Dr Jekyll and Mr Hyde – Reviewed by Lee Farley
ROBERT Louis Stevenson’s Victorian novella has been adapted many times for stage and screen.
Its themes of human duality and moral ambiguity, and its scenes of brutal melodrama can still be potent in any modern viewing. Unfortunately, a blend of David Edgar’s stilted adaptation, some unimaginative production choices, and an unconvincing lead performance turn this version into a humdrum evening at the theatre.
Simon Higlett‘s set design creates an effective Victorian London. Dark interiors, shadowy corners, an upper level to watch and report from, plenty of doors and secrets. The design team have created an impressive storytelling platform from a practical and aesthetic perspective, which is complemented by atmospheric lighting by Mark Jonathan. Director Kate Saxon chooses to include a singer to cover the scene changes and bring a poignant note to the increasingly dark narrative. David Edgar’s adaptation brings in two significant female characters (Stevenson’s novella has an all-male cast) to, presumably, show a different, softer side to Jeckyll / Hyde’s relationships. This creates confusion where there should be clarity. The original tale is clear, sharp, and well crafted. Edgar’s adaptation adds a sister with a tragic backstory and a maid who (unoriginally, and somewhat depressingly) appears in the story predominantly in order to be physically abused. There are just too many sub-plots. Yet another Edgar-added tragic backstory arrives in the shape of Dr Lanyon, who has committed social faux pas in the past and suffers as a consequence. This is all hard to follow, and unnecessary.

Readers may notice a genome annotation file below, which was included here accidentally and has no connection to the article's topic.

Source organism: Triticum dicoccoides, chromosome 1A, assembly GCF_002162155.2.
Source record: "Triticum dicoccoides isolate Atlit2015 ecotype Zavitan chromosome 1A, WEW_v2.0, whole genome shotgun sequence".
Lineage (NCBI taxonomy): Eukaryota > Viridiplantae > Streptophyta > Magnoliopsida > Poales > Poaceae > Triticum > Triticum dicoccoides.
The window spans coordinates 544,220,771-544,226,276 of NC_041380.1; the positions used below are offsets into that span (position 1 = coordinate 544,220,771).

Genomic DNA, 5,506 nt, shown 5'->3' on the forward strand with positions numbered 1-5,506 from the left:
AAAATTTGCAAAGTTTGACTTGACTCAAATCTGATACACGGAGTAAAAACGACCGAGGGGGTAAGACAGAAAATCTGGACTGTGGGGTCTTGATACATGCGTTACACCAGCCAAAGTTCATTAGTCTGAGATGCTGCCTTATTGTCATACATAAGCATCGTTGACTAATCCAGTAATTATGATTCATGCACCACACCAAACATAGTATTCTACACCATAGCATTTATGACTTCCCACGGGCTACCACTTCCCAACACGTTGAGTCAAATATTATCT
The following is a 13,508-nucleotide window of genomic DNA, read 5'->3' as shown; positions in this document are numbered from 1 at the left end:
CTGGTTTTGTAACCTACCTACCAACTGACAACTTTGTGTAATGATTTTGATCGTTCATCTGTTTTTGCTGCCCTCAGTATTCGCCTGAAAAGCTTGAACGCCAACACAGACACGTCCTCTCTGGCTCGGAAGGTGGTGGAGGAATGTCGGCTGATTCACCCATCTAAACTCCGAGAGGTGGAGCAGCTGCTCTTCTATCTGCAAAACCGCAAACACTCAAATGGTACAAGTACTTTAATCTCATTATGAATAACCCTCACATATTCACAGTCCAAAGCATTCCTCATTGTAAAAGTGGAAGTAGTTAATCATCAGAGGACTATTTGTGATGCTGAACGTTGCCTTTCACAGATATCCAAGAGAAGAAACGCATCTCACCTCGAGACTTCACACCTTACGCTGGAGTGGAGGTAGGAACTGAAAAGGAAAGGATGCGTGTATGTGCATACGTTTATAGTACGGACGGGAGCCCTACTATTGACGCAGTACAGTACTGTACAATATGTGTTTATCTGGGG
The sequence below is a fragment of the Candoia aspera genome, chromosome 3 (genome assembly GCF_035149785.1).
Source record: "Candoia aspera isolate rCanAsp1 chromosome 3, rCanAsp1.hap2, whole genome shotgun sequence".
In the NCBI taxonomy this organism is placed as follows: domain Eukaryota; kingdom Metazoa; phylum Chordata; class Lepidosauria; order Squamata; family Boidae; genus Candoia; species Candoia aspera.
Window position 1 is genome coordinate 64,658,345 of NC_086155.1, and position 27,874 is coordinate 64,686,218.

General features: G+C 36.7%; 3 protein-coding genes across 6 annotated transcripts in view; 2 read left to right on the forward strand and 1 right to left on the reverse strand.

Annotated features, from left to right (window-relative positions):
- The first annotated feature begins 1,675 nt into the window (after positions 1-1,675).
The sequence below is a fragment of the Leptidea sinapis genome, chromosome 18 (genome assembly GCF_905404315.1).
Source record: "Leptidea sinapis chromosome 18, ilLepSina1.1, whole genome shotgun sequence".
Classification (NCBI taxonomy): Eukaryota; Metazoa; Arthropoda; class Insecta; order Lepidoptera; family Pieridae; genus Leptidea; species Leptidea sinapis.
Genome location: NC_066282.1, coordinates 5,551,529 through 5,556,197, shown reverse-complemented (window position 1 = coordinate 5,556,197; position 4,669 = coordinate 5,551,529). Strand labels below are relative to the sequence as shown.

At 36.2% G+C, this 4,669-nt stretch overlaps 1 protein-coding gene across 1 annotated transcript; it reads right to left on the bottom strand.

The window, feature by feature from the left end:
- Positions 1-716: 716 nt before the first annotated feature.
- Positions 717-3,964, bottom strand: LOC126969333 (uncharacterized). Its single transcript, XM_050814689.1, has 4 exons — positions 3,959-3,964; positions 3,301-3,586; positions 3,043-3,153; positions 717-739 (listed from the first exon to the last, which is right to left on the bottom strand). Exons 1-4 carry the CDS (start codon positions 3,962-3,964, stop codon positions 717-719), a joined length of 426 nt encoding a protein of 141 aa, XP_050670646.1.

Much of the action in this 1991 adaptation happens offstage. These added backstories are reported to us via large chunks of exposition dialogue. The first half, in particular, consists mainly of men in suits discussing lectures and political events. This adaptation tells, rather than shows, which makes for a surprisingly uneventful experience, particularly as the characters are so underdeveloped. It is unclear what this new version is interested in exploring – the themes of duality and social responsibility are forgotten as the new, invented characters have their stories and past sorrows revealed.
The cast provide some mature and skillful performances, despite the limitations of the text. Polly Frame as Katherine, Jeckyll’s sister, is persuasive and sensitive in an underwritten role, and Robin Kingsland has dignity and precision as Utterson, despite mostly having to rely on exposition dialogue for interest. Sam Cox and Grace Hogg-Robinson are good too, as servants with wit and humanity. Phil Daniels is tasked with bringing both Jeckyll and Hyde to life, but falls short of the charisma and complexity required. Jeckyll is stilted and one-dimensional, Hyde is grotesque, vaudevillian, laughably unrealistic. Daniels, noticeably and frustratingly, rarely makes eye contact with his fellow actors. He looks uncomfortable.
An impressive design, and some excellent supporting performances can’t save this production. Stevenson’s dark Gothic tale is rendered confusing and unconvincing by a mix of stodgy adaptation and a disappointing leading performance.